While the kids are happily playing together, I retreat to the laundry room. The laundry room also doubles as my study. I always feel rushed when taking time for myself, not knowing how long I actually have. In an effort to set a calming mood, I light my new candle. The scent of pink magnolias begins to enter the room.
I hear the towels going round and round in the dryer, along with the wool balls that hit the drum. I close my eyes and imagine the comfort of a fluffy, still-warm towel after a hot shower. Last year, this room was just a laundry room. I don’t know why I didn’t take notice of the space before; maybe it was the too cheery yellow walls that didn’t feel like me. Or maybe I wanted to spend the least amount of time with my washing machine as possible. One day I realized the space being used to hold my husband’s dresser would make the perfect desk for me. He happily agreed to move his clothes.
On my desk I see pictures of my kids. In one photo from last summer, my son is covered in dirt—a true farm kid. In another picture, the two kids are sitting side by side in a grocery cart designed to look like a car. The kids have big smiles on their faces, their hands each on a miniature steering wheel. When I took the picture I was feeling overwhelmed, as I normally do when shopping with both kids. But looking at the picture, you would assume everyone was having fun.
I reach over and pick up a magnet I bought in Seattle a few years ago. The magnet is a drawing of a young woman in a yellow rain jacket with an umbrella walking her dog in the rain. I love rain and dreary weather. It no longer surprises my husband when I look out the window and say, “It’s too sunny today; I wish it was cloudy!” Once upon a time, Seattle seemed like a place I would want to live. For my thirtieth birthday my husband and I went to Seattle for a long weekend. It was our last big trip before we welcomed our first child into the world. I loved it all: the city skyline, the good coffee and food, and, of course, the rainy weather. I remember we had just come down the elevator from the top of the Space Needle and were browsing the gift shop. My husband gently nudged me and handed me a magnet, saying, “This is you in your alternate life.” I immediately knew what he meant. I turned the magnet over in my hands and nodded at him, already imagining it on our fridge at home.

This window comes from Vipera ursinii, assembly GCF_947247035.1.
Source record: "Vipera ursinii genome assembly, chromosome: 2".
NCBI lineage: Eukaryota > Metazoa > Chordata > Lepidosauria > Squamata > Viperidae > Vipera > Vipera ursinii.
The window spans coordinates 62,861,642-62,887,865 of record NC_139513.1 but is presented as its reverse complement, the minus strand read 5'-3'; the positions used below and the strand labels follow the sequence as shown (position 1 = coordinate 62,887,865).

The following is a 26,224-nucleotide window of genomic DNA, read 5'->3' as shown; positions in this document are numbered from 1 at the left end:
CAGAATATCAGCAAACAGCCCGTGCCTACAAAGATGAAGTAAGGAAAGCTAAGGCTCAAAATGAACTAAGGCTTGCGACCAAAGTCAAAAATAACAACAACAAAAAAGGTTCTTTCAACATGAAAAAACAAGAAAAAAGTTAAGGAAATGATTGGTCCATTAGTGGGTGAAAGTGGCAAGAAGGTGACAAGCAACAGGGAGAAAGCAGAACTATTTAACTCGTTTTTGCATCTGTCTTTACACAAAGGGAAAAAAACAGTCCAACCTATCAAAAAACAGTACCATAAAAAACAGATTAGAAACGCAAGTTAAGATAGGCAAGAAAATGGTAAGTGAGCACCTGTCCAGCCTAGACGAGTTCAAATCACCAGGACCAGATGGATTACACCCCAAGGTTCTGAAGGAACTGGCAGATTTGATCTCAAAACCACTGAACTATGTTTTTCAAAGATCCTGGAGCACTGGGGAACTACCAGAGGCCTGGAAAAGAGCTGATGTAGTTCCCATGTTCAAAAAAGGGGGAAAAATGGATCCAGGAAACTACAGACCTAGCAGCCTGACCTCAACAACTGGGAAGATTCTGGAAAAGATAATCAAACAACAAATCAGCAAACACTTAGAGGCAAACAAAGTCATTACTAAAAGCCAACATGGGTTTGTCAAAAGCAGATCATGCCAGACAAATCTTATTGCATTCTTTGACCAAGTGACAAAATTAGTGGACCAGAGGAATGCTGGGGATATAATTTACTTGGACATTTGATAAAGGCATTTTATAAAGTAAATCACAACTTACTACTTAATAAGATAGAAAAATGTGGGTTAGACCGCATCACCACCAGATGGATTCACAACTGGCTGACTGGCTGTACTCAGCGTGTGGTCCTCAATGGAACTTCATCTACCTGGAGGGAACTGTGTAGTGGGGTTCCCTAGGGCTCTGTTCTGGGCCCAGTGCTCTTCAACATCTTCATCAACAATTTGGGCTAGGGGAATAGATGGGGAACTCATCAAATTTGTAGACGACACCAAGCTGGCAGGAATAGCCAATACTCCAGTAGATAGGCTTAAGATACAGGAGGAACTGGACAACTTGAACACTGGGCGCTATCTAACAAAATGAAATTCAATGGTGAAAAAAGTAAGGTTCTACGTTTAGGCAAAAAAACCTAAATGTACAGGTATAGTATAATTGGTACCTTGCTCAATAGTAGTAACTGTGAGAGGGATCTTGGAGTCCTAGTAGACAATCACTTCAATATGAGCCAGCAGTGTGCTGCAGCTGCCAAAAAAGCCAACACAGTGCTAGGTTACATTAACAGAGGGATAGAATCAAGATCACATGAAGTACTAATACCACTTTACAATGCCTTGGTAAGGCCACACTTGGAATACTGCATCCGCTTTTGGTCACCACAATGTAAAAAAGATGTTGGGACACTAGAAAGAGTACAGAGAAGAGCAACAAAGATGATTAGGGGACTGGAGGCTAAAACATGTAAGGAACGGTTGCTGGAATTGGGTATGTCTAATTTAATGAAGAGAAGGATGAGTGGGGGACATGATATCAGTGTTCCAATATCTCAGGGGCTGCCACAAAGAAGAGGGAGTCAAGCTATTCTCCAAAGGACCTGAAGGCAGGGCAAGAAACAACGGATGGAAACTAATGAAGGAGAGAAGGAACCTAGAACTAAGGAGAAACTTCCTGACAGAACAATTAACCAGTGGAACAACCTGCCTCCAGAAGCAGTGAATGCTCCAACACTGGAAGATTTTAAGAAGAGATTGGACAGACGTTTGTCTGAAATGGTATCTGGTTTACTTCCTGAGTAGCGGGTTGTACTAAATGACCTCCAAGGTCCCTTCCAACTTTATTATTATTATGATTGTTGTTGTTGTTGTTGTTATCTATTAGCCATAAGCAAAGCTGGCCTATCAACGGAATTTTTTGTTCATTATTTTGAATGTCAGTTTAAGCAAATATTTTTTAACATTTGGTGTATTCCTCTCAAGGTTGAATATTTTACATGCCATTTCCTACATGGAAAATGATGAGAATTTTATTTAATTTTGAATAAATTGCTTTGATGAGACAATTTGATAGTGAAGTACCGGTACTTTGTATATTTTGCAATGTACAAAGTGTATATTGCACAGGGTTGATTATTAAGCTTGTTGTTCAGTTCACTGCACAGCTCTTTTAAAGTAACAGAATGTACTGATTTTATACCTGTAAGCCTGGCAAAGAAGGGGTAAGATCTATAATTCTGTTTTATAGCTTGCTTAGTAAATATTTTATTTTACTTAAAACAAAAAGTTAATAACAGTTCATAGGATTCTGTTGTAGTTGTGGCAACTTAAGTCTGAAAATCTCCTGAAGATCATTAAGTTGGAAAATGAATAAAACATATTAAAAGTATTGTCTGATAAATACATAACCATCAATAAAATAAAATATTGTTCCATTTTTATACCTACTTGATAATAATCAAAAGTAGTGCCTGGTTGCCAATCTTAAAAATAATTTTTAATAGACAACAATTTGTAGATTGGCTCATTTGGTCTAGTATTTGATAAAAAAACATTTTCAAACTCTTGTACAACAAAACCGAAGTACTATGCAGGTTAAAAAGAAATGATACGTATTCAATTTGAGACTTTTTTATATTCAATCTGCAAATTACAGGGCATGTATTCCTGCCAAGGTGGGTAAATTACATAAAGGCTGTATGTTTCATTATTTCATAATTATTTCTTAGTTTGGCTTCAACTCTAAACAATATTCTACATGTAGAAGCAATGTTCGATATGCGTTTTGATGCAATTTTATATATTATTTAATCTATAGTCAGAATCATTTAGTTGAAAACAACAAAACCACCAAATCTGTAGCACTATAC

If I had made that move several years ago, it’s not likely that I would have my two children. It’s nearly impossible to imagine my life without the little boy who has no fear, but loves hugs, or the little girl who doesn’t need a security blanket, because her attachment is solely with me. Would I even be a mom at all? Although I relish the title of mom, there are days I wish I didn’t hear it as frequently. These are the times when my mind starts to wander and I imagine myself in my alternate life. Would my life be easier? My thoughts are interrupted by my kids arguing over their John Deere farm equipment. I mumble aloud to myself, “It would certainly be quieter.”
In a short amount of time I’m happy with the way I’ve made this space in the laundry room feel. It feels like mine. Once you become a mom, it feels like nothing is your own: your body, your time, your thoughts, your needs, your wants. Most things come in second to your children’s needs. I open my computer, and while I wait for the screen to light up I glance at my degrees on the wall. There are times I question if it was a waste of time and money to go to college and graduate school, although I know I’ll never regret the experiences I had in college or the things I learned in and out of the classroom. It is something I am proud of.
On a bright pink sticky note I have a list of goals. Sometimes it feels like my kids are the reason I don’t have time to write, but really they are my reason for writing. One day I hope they read the stories I’ve written and know I was following my dream. I’ll tell them about the nights I stayed up late or set my alarm to wake up before them. My degrees on the wall remind me I was someone before having kids. My goals remind me to keep going, even when I feel like I don’t have the time.
Suddenly I don’t hear the sound of plastic wheels on the hardwood floor anymore. In my daughter’s still new voice I hear, “Dad’s here!” I look toward the hallway in surprise. Did I hear her right? I’m not surprised her dad is here, but it’s her first two-word phrase. Butterflies pop up in my stomach, waves of pride knowing she is learning something new all the time. She’s put two words together. I save the work on my computer and close my laptop. While I’m blowing out the candle, I look at the girl in Seattle and smile, knowing real life is always better. Even if it means hiding in the laundry room every once in awhile.
Stacy Bronec is a high school counselor turned farmer’s wife and stay-at-home-mom. When she isn’t chasing her two kids around, she can be found hiding in her laundry room writing. She has been published on Her View From Home and Sweatpants & Coffee. You can read more about her life in Montana at www.stacybronec.wordpress.com.